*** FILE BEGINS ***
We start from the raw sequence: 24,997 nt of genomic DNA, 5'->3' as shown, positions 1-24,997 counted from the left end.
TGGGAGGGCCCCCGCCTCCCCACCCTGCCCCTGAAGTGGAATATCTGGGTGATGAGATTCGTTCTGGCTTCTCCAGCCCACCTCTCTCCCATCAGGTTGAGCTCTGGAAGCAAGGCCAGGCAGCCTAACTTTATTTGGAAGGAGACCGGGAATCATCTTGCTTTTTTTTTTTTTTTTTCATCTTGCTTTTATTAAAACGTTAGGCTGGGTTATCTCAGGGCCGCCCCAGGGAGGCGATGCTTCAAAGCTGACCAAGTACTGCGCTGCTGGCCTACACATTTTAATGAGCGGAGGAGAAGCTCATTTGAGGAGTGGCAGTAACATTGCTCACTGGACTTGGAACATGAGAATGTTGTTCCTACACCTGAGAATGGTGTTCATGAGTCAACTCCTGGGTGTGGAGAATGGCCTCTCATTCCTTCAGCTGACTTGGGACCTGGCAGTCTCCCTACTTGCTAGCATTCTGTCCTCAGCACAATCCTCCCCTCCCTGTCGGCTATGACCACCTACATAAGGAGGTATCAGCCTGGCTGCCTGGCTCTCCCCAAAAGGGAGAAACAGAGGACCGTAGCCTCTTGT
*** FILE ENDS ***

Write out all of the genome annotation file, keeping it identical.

We start from the raw sequence: 24,997 nt of genomic DNA, 5'->3' as shown, positions 1-24,997 counted from the left end.
TGGGAGGGCCCCCGCCTCCCCACCCTGCCCCTGAAGTGGAATATCTGGGTGATGAGATTCGTTCTGGCTTCTCCAGCCCACCTCTCTCCCATCAGGTTGAGCTCTGGAAGCAAGGCCAGGCAGCCTAACTTTATTTGGAAGGAGACCGGGAATCATCTTGCTTTTTTTTTTTTTTTTTCATCTTGCTTTTATTAAAACGTTAGGCTGGGTTATCTCAGGGCCGCCCCAGGGAGGCGATGCTTCAAAGCTGACCAAGTACTGCGCTGCTGGCCTACACATTTTAATGAGCGGAGGAGAAGCTCATTTGAGGAGTGGCAGTAACATTGCTCACTGGACTTGGAACATGAGAATGTTGTTCCTACACCTGAGAATGGTGTTCATGAGTCAACTCCTGGGTGTGGAGAATGGCCTCTCATTCCTTCAGCTGACTTGGGACCTGGCAGTCTCCCTACTTGCTAGCATTCTGTCCTCAGCACAATCCTCCCCTCCCTGTCGGCTATGACCACCTACATAAGGAGGTATCAGCCTGGCTGCCTGGCTCTCCCCAAAAGGGAGAAACAGAGGACCGTAGCCTCTTGT